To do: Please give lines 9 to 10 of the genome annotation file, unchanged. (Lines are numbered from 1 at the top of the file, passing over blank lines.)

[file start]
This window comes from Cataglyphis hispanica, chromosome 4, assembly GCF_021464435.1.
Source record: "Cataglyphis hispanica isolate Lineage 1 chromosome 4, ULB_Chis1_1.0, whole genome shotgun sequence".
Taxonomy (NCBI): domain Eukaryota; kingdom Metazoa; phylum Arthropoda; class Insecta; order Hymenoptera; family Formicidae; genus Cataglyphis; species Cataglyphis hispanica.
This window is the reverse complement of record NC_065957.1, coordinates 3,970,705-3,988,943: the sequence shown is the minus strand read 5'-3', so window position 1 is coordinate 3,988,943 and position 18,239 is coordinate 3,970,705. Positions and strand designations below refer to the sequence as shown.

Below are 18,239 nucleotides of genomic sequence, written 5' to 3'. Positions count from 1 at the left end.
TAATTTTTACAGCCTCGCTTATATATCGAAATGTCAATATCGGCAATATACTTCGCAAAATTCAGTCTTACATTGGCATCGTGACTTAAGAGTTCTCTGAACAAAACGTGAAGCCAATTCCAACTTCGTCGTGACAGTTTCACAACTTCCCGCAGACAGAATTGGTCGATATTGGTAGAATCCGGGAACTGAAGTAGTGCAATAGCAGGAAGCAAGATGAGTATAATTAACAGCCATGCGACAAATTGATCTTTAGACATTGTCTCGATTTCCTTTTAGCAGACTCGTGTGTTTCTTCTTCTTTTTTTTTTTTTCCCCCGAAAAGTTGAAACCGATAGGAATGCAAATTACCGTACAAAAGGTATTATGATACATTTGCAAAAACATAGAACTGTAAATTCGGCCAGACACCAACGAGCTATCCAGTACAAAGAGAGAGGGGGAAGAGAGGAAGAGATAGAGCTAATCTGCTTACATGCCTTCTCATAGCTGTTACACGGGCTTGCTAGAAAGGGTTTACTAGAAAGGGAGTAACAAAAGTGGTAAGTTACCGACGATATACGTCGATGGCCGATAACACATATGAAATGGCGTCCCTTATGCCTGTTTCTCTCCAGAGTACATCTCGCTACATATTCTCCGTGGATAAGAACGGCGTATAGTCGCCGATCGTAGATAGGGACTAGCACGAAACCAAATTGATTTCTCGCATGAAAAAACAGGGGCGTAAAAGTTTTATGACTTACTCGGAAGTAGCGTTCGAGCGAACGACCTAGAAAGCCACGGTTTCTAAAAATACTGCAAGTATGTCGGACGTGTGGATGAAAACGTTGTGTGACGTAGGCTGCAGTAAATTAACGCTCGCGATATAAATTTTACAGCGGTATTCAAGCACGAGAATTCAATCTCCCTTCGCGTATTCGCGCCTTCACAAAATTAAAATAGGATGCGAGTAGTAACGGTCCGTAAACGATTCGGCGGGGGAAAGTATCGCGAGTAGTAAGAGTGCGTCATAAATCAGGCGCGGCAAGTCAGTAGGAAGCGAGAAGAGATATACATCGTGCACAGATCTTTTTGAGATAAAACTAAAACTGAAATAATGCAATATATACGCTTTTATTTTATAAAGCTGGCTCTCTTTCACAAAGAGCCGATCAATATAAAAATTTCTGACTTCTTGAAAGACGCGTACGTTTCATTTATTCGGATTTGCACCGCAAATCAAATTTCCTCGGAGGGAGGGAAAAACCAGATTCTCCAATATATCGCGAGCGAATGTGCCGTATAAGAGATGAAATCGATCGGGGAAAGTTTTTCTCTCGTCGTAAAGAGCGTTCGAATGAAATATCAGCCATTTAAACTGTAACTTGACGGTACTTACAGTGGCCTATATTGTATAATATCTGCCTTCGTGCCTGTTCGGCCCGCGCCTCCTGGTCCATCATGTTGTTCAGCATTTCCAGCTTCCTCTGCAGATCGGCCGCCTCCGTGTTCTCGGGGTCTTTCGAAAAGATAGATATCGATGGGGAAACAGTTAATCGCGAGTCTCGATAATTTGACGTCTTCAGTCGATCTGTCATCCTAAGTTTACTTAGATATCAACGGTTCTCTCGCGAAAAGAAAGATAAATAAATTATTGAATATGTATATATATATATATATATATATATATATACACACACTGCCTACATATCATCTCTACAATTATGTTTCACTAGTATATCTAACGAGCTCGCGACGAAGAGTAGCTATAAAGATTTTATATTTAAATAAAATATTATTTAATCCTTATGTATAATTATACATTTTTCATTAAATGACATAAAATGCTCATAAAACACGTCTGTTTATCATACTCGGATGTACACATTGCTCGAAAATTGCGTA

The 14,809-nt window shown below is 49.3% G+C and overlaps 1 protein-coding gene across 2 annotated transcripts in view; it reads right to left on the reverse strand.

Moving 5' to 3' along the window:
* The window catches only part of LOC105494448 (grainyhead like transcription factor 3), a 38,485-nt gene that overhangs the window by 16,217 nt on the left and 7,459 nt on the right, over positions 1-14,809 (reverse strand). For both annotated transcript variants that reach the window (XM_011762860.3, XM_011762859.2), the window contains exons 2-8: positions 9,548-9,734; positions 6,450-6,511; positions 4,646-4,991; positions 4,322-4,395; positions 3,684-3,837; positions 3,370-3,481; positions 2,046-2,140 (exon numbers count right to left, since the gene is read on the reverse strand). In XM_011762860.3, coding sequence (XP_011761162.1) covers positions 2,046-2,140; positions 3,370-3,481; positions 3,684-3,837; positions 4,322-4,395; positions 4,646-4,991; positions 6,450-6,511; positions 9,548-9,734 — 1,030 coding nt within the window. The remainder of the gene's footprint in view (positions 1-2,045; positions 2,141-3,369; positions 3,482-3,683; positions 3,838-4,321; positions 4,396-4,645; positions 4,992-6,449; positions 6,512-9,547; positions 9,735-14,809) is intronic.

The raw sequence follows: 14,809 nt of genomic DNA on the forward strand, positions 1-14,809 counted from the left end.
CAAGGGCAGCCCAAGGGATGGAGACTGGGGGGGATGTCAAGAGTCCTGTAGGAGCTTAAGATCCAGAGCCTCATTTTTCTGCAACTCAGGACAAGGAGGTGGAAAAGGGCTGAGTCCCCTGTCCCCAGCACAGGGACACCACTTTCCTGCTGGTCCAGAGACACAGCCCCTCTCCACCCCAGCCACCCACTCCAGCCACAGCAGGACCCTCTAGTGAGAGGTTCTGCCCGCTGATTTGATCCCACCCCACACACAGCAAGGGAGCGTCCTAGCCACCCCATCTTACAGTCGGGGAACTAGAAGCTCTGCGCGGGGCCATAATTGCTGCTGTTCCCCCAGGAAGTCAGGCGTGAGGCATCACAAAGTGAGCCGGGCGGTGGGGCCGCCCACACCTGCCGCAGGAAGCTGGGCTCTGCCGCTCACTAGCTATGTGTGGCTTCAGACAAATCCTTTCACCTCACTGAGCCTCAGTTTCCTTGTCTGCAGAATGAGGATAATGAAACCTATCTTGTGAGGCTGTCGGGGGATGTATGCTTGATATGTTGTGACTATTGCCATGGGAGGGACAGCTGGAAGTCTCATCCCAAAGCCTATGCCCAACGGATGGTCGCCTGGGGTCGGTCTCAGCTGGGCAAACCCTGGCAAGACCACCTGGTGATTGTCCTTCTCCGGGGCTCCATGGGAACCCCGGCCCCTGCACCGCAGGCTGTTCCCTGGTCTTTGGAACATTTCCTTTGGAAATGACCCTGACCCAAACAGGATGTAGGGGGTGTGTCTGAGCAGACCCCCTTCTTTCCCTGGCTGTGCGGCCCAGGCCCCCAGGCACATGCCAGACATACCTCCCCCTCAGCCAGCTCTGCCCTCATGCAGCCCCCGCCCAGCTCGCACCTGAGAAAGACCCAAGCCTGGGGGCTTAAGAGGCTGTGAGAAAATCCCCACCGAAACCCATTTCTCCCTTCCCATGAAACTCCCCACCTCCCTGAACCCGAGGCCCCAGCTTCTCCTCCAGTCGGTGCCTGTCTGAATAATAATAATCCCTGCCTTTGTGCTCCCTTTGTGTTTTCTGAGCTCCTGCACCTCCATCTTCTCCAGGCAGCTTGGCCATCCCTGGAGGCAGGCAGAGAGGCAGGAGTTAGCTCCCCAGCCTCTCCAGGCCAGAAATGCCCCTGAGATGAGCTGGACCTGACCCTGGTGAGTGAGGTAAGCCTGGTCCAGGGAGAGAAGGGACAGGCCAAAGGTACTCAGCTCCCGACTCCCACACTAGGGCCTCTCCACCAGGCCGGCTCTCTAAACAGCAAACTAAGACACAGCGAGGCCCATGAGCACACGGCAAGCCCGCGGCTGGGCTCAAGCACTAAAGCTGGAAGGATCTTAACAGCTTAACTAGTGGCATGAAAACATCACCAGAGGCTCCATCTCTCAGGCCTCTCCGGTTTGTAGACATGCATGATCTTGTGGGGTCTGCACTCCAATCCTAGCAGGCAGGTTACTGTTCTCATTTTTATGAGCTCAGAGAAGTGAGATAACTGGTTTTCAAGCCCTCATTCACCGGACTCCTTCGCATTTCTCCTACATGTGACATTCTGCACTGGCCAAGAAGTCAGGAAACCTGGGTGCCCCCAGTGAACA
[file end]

* The window catches only part of LOC105494448 (grainyhead like transcription factor 3), a 38,485-nt gene that overhangs the window by 16,217 nt on the left and 7,459 nt on the right, over positions 1-14,809 (reverse strand). For both annotated transcript variants that reach the window (XM_011762860.3, XM_011762859.2), the window contains exons 2-8: positions 9,548-9,734; positions 6,450-6,511; positions 4,646-4,991; positions 4,322-4,395; positions 3,684-3,837; positions 3,370-3,481; positions 2,046-2,140 (exon numbers count right to left, since the gene is read on the reverse strand). In XM_011762860.3, coding sequence (XP_011761162.1) covers positions 2,046-2,140; positions 3,370-3,481; positions 3,684-3,837; positions 4,322-4,395; positions 4,646-4,991; positions 6,450-6,511; positions 9,548-9,734 — 1,030 coding nt within the window. The remainder of the gene's footprint in view (positions 1-2,045; positions 2,141-3,369; positions 3,482-3,683; positions 3,838-4,321; positions 4,396-4,645; positions 4,992-6,449; positions 6,512-9,547; positions 9,735-14,809) is intronic.

The raw sequence follows: 14,809 nt of genomic DNA on the forward strand, positions 1-14,809 counted from the left end.